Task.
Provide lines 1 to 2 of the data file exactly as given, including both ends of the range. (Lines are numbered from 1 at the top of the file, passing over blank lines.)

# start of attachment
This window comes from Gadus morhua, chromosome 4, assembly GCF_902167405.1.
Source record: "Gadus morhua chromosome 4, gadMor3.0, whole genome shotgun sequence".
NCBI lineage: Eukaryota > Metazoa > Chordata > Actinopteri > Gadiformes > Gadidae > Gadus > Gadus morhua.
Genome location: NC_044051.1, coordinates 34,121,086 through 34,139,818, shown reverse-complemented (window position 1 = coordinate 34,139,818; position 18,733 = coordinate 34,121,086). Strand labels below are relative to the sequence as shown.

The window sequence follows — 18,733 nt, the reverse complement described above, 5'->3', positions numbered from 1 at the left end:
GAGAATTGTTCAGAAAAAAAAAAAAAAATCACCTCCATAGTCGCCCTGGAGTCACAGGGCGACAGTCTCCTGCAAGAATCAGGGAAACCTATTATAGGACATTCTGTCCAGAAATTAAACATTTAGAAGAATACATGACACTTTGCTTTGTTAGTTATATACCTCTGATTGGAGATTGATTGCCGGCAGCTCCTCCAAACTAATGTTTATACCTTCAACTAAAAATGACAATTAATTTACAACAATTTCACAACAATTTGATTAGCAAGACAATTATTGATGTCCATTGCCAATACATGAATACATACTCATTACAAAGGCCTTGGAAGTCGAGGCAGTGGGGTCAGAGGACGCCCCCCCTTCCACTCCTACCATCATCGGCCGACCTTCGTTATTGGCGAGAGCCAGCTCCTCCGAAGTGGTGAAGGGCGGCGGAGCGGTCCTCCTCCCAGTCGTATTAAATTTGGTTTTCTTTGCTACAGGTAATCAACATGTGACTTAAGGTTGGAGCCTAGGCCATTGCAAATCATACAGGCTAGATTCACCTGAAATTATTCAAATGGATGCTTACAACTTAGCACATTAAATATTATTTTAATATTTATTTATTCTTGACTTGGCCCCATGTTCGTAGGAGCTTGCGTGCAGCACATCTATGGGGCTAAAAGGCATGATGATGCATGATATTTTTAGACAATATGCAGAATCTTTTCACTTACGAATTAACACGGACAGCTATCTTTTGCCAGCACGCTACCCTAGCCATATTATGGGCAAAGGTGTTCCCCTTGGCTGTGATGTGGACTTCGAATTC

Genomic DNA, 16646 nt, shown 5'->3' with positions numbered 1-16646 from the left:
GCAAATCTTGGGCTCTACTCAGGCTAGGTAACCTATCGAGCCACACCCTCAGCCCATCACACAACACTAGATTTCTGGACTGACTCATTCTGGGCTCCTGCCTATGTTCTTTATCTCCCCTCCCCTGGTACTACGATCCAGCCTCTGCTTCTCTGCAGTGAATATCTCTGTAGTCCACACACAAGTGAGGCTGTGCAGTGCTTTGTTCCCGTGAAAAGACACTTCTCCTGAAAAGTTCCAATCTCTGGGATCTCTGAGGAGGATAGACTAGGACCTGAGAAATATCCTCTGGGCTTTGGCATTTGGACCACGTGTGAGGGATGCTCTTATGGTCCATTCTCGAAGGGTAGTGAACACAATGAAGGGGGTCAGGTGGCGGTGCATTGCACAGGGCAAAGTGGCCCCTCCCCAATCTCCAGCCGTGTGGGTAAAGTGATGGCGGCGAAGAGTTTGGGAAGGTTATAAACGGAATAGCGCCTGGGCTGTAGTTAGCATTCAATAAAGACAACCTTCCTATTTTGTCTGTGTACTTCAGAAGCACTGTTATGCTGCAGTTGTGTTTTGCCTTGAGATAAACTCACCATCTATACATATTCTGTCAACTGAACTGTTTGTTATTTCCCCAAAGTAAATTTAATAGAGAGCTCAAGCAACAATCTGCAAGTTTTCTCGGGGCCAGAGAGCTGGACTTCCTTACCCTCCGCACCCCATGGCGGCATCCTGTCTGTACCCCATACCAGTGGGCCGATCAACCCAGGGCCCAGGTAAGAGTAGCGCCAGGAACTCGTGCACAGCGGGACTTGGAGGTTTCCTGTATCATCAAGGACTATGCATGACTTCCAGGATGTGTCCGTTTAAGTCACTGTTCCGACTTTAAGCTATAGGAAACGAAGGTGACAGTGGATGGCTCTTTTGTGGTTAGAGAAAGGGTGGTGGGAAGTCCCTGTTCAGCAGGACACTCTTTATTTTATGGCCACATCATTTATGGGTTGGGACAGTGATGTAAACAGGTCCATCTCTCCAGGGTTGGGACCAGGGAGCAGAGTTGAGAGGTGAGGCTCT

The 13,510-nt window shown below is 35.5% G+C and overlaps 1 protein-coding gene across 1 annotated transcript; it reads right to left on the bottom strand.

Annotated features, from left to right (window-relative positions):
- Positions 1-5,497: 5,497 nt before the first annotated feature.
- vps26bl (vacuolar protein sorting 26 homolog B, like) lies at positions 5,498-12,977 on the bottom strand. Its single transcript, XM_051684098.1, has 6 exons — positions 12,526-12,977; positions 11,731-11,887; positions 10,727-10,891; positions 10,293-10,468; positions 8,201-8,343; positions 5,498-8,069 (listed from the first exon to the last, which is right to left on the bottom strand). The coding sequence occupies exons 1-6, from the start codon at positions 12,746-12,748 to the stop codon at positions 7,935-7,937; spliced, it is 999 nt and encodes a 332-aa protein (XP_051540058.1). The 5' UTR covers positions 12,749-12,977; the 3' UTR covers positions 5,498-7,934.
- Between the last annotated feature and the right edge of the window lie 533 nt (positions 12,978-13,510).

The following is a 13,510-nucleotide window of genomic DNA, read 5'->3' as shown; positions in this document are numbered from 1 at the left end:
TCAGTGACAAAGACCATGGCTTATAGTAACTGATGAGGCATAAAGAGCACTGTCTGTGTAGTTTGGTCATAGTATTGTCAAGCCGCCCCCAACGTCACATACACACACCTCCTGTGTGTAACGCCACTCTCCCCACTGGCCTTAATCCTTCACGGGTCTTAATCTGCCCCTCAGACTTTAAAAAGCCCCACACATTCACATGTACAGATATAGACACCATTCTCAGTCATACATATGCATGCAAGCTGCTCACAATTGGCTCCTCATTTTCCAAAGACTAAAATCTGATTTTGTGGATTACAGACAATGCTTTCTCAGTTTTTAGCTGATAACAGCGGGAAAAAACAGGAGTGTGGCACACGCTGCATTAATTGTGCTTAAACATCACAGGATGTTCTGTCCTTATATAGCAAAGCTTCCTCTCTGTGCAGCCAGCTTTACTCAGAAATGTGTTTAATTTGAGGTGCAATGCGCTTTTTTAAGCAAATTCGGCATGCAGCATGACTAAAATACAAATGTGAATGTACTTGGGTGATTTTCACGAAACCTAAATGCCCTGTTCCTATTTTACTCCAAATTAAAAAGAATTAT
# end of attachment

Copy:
This window comes from Gadus morhua, chromosome 4, assembly GCF_902167405.1.
Source record: "Gadus morhua chromosome 4, gadMor3.0, whole genome shotgun sequence".